Chris Davey has been advocating planned and sustainable weed control programs with growers on the Yorke Peninsula for many years and has been a great supporter of the WeedSmart message in his patch and beyond. In August Chris accepted an offer to join the WeedSmart team as the new Southern Extension Agronomist. He joins Peter Newman in the Western region, Greg and Kirrily Condon in the East and Paul McIntosh in the North. Chris Davey, YP-AG has joined the WeedSmart team of extension agronomists and played a key role in coordinating the 2020 WeedSmart Week in Clare, SA. Chris has hit the ground running with his first responsibility being to coordinate the 2020 WeedSmart Week event in extraordinary circumstances. The annual 3-day event went off without a hitch around Clare in early September, with growers and agronomists from across South Australia hearing from experts in herbicide resistance management and visiting farms where growers have implemented a range of strategies to keep weed numbers low. “WeedSmart Week is a terrific way to share ideas and information surrounding integrated weed management,” says Chris. “We are all challenged with the task of using herbicides strategically within a management program that also includes many non-chemical tactics. There is solid science behind the recommendations and experience in the field shows that WeedSmart’s Big 6 approach is practical and effective.” Justin Harris, Davon Pastoral Co, Thomas Plain (second from left) was one of the six host farmers for WeedSmart Week 2020, Clare SA. In welcoming Chris to the WeedSmart team, program manager Lisa Mayer says having an extension agronomist of Chris’ calibre dedicated to sharing the WeedSmart message with growers in southern Australia offers many opportunities to ramp up the pressure on herbicide resistant weeds in the region. “Southern growers are facing some serious issues with herbicide resistance impacting on their farming decisions,” she says. “Chris and the other extension agronomists in the WeedSmart team have a wealth of experience and knowledge, particularly in their own regions, and this underpins their work in adapting the Big 6 principles to suit the conditions in each farming system.” “We are thrilled to have been able to successfully deliver WeedSmart Week in South Australia this year amid great uncertainty,” says Ms Mayer. “The forum and field tours came together very successfully due to the local support from Chris and the YP-AG team, along with our collaborators – Pinion Advisory agronomist, Jana Dixon, and the Hart Field Site Group.” WeedSmart program manager Lisa Mayer and GRDC Manager Weeds, Jason Emms at the 2019 WeedSmart Week in Emerald, Qld. WeedSmart is the industry voice delivering science-backed weed control solutions with support from the Grains Research and Development Corporation (GRDC), major herbicide, machinery and seed companies, and university and government research partners, all of whom have a stake in sustainable farming systems. WeedSmart Southern Extenion agronomist Chris Davey discussing the pros and cons of different harvest weed seed control systems with growers Gary Bruce (left) and Jarrad Cock (right) at the WeedSmart Week machinery site.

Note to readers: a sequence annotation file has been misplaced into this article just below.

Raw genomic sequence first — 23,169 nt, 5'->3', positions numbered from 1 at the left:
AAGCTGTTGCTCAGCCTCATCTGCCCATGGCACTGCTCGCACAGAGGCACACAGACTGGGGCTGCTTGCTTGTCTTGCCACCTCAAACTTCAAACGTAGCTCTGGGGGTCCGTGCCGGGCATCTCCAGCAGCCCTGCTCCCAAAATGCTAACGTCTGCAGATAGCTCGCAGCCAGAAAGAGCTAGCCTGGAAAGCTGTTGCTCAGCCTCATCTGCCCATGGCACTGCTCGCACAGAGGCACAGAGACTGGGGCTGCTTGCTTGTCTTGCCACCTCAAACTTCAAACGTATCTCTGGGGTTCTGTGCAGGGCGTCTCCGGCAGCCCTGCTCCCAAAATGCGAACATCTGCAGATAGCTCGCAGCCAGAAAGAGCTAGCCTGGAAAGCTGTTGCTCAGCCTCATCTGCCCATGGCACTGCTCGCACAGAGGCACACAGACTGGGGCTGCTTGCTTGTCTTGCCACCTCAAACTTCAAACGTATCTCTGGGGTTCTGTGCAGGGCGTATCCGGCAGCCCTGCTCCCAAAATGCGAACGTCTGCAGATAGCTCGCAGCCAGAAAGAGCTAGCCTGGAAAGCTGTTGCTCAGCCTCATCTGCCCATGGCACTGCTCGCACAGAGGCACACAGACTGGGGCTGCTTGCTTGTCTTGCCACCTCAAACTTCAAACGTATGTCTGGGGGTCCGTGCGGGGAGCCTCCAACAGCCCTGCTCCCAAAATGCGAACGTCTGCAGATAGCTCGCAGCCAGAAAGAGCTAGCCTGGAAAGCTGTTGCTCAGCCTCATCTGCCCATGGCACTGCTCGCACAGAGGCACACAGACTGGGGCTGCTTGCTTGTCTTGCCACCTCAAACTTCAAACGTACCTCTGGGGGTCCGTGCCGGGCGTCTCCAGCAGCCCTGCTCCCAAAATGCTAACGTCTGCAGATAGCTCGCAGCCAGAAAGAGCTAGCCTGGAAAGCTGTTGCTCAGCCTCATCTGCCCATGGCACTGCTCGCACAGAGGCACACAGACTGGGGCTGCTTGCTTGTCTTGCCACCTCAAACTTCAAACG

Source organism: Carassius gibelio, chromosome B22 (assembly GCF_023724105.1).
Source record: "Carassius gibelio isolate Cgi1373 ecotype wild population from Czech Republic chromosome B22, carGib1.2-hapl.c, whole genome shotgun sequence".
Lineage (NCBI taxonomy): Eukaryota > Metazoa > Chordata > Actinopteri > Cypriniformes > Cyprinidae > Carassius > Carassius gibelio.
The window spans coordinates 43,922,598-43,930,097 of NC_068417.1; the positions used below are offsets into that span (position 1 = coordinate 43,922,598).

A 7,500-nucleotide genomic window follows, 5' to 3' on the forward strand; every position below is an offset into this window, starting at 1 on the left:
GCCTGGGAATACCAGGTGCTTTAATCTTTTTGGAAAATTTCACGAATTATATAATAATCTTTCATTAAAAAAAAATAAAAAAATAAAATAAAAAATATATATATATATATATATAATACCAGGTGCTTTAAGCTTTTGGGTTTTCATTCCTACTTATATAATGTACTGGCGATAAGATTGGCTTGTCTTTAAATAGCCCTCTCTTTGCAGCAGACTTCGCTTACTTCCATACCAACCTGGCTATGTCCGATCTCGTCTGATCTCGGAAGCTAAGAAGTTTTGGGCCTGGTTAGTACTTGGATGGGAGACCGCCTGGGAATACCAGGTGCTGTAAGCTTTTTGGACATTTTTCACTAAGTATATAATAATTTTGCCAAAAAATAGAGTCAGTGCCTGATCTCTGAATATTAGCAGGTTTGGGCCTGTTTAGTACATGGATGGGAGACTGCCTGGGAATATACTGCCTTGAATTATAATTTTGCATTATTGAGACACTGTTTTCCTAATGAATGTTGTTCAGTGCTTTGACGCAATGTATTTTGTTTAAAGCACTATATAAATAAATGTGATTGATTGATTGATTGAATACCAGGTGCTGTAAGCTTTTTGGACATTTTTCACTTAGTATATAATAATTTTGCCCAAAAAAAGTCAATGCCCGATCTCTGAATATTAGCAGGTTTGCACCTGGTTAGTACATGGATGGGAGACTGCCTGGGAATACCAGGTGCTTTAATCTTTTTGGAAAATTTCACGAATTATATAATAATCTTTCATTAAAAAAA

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Taking a single shot at weeds